A comprehensive and synthetic dataset for global, regional, and national greenhouse gas emissions by sector 1970–2018 with an extension to 2019

Minx, Jan C.; Lamb, William F.; Andrew, Robbie M.; Canadell, Josep G.; Crippa, Monica; Döbbeling, Niklas; Forster, Piers M.; Guizzardi, Diego; Olivier, Jos; Peters, Glen P.; Pongratz, Julia; Reisinger, Andy; Rigby, Matthew; Saunois, Marielle; Smith, Steven J.; Solazzo, Efisio; Tian, Hanqin

To track progress towards keeping global warming well below 2 inline-formulaC or even 1.5 inline-formulaC, as agreed in the Paris Agreement, comprehensive up-to-date and reliable information on anthropogenic emissions and removals of greenhouse gas (GHG) emissions is required. Here we compile a new synthetic dataset on anthropogenic GHG emissions for 1970–2018 with a fast-track extension to 2019. Our dataset is global in coverage and includes COinline-formula2 emissions, CHinline-formula4 emissions, Ninline-formula2O emissions, as well as those from fluorinated gases (F-gases: HFCs, PFCs, SFinline-formula6, NFinline-formula3) and provides country and sector details. We build this dataset from the version 6 release of the Emissions Database for Global Atmospheric Research (EDGAR v6) and three bookkeeping models for COinline-formula2 emissions from land use, land-use change, and forestry (LULUCF). We assess the uncertainties of global greenhouse gases at the 90 % confidence interval (5th–95th percentile range) by combining statistical analysis and comparisons of global emissions inventories and top-down atmospheric measurements with an expert judgement informed by the relevant scientific literature. We identify important data gaps for F-gas emissions. The agreement between our bottom-up inventory estimates and top-down atmospheric-based emissions estimates is relatively close for some F-gas species (inline-formula∼ 10 % or less), but estimates can differ by an order of magnitude or more for others.page5214 Our aggregated F-gas estimate is about 10 % lower than top-down estimates in recent years. However, emissions from excluded F-gas species such as chlorofluorocarbons (CFCs) or hydrochlorofluorocarbons (HCFCs) are cumulatively larger than the sum of the reported species. Using global warming potential values with a 100-year time horizon from the Sixth Assessment Report by the Intergovernmental Panel on Climate Change (IPCC), global GHG emissions in 2018 amounted to 58 inline-formula± 6.1 Gtinline-formulaCO2 eq. consisting of COinline-formula2 from fossil fuel combustion and industry (FFI) 38 inline-formula± 3.0 GtCOinline-formula2, COinline-formula2-LULUCF 5.7 inline-formula± 4.0 GtCOinline-formula2, CHinline-formula4 10 inline-formula± 3.1 Gtinline-formulaCO2 eq., Ninline-formula2O 2.6 inline-formula± 1.6 Gtinline-formulaCO2 eq., and F-gases 1.3 inline-formula± 0.40 Gtinline-formulaCO2 eq. Initial estimates suggest further growth of 1.3 Gtinline-formulaCO2 eq. in GHG emissions to reach 59 inline-formula± 6.6 Gtinline-formulaCO2 eq. by 2019. Our analysis of global trends in anthropogenic GHG emissions over the past 5 decades (1970–2018) highlights a pattern of varied but sustained emissions growth. There is high confidence that global anthropogenic GHG emissions have increased every decade, and emissions growth has been persistent across the different (groups of) gases. There is also high confidence that global anthropogenic GHG emissions levels were higher in 2009–2018 than in any previous decade and that GHG emissions levels grew throughout the most recent decade. While the average annual GHG emissions growth rate slowed between 2009 and 2018 (1.2 % yrinline-formula−1) compared to 2000–2009 (2.4 % yrinline-formula−1), the absolute increase in average annual GHG emissions by decade was never larger than between 2000–2009 and 2009–2018. Our analysis further reveals that there are no global sectors that show sustained reductions in GHG emissions. There are a number of countries that have reduced GHG emissions over the past decade, but these reductions are comparatively modest and outgrown by much larger emissions growth in some developing countries such as China, India, and Indonesia. There is a need to further develop independent, robust, and timely emissions estimates across all gases. As such, tracking progress in climate policy requires substantial investments in independent GHG emissions accounting and monitoring as well as in national and international statistical infrastructures. The data associated with this article (Minx et al., 2021) can be found at https://doi.org/10.5281/zenodo.5566761https://doi.org/10.5281/zenodo.5566761.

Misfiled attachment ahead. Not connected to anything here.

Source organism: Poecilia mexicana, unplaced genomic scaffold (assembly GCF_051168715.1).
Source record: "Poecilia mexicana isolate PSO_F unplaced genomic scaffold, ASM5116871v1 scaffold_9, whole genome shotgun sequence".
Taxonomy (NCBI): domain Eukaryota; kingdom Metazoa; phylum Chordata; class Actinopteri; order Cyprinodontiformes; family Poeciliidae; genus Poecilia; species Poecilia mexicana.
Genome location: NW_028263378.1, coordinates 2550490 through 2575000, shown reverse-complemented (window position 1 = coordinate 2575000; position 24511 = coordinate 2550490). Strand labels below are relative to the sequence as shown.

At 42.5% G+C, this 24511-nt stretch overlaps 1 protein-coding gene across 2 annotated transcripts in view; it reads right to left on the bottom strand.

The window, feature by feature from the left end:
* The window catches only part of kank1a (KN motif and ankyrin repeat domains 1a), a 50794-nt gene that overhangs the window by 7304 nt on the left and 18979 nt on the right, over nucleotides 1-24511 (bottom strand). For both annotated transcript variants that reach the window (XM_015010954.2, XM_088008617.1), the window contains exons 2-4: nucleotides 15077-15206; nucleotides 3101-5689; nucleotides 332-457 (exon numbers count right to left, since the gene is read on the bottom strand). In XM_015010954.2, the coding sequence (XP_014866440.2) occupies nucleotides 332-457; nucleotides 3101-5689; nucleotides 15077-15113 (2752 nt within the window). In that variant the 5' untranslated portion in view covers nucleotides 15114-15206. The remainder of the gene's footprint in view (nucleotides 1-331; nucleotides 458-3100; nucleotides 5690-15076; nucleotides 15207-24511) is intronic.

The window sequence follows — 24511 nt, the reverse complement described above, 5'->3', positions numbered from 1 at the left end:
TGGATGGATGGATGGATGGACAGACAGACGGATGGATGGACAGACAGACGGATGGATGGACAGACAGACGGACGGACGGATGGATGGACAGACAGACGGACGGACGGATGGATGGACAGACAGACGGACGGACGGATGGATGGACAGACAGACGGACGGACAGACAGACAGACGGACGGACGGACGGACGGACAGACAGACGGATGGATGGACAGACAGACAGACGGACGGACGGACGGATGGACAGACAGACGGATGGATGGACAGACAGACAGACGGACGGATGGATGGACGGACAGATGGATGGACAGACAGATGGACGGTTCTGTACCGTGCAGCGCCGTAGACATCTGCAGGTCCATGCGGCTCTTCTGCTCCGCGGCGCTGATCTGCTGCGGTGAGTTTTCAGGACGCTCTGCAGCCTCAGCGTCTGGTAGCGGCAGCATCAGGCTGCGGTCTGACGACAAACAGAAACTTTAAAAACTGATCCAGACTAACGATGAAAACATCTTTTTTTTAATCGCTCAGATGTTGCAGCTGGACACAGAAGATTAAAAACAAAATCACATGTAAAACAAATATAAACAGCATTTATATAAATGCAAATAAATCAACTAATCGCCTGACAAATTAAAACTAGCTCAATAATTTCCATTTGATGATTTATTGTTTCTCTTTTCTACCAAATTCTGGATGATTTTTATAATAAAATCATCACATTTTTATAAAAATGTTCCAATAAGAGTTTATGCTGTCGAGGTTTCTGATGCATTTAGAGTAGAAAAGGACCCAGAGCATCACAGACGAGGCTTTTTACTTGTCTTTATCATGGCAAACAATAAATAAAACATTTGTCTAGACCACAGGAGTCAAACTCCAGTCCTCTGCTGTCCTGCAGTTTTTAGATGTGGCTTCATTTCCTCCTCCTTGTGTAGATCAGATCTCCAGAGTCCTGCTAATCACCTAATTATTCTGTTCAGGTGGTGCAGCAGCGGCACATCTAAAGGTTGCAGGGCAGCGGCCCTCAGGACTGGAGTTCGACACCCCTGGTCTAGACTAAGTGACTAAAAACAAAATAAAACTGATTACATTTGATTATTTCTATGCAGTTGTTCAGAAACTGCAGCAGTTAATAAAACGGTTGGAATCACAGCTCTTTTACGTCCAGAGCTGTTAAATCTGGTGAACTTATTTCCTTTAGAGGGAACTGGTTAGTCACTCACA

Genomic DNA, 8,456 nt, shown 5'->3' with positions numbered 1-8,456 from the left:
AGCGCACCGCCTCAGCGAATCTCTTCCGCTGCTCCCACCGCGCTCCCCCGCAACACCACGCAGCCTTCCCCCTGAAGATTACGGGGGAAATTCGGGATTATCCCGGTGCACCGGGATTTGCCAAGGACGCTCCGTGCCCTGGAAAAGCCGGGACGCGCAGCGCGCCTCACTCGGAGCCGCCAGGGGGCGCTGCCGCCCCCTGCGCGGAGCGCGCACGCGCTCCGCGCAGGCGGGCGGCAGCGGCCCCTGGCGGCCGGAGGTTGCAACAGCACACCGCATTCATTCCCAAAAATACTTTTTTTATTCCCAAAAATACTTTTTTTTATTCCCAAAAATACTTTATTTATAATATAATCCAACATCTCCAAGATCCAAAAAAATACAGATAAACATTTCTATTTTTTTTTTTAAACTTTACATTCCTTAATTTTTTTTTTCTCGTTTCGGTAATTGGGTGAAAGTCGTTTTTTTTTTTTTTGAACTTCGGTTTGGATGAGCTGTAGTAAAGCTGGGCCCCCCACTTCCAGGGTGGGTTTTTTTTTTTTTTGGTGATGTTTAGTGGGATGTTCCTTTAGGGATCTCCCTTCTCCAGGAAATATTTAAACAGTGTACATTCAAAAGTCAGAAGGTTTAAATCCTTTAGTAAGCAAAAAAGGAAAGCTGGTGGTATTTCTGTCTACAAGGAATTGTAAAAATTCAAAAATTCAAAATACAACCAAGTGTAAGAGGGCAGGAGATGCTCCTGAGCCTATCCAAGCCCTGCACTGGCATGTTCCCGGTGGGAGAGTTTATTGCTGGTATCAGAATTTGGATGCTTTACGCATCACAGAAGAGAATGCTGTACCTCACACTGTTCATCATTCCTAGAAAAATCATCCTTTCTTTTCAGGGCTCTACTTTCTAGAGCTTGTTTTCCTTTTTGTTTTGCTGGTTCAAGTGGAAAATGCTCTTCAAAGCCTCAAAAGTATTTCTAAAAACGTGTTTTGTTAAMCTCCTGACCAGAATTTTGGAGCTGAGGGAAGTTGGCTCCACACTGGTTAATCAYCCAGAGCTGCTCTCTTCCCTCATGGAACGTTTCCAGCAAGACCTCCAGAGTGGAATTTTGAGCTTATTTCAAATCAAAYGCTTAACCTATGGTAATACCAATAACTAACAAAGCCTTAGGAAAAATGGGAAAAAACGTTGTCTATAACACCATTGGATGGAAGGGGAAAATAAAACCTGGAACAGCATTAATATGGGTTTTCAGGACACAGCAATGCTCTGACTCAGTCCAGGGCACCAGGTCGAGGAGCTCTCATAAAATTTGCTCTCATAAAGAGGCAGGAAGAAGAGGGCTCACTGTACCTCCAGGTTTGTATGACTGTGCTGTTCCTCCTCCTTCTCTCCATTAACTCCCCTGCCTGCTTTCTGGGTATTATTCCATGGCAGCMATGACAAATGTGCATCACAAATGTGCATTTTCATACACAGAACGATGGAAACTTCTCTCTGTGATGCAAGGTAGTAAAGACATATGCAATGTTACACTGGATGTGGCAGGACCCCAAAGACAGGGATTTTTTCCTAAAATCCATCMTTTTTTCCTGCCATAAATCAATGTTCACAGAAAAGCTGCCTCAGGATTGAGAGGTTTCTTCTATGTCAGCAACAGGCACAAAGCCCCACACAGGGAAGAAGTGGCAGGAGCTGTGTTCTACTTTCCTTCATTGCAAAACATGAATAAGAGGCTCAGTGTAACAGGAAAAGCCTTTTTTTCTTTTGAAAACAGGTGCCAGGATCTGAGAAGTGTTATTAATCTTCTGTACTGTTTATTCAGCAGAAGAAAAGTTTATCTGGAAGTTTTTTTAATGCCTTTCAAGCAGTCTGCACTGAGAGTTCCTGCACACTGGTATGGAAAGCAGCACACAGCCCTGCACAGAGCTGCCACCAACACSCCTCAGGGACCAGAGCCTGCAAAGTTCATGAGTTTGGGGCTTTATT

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Minx, Jan C. / Lamb, William F. / Andrew, Robbie M. / et al: A comprehensive and synthetic dataset for global, regional, and national greenhouse gas emissions by sector 1970–2018 with an extension to 2019. 2021. Copernicus Publications.

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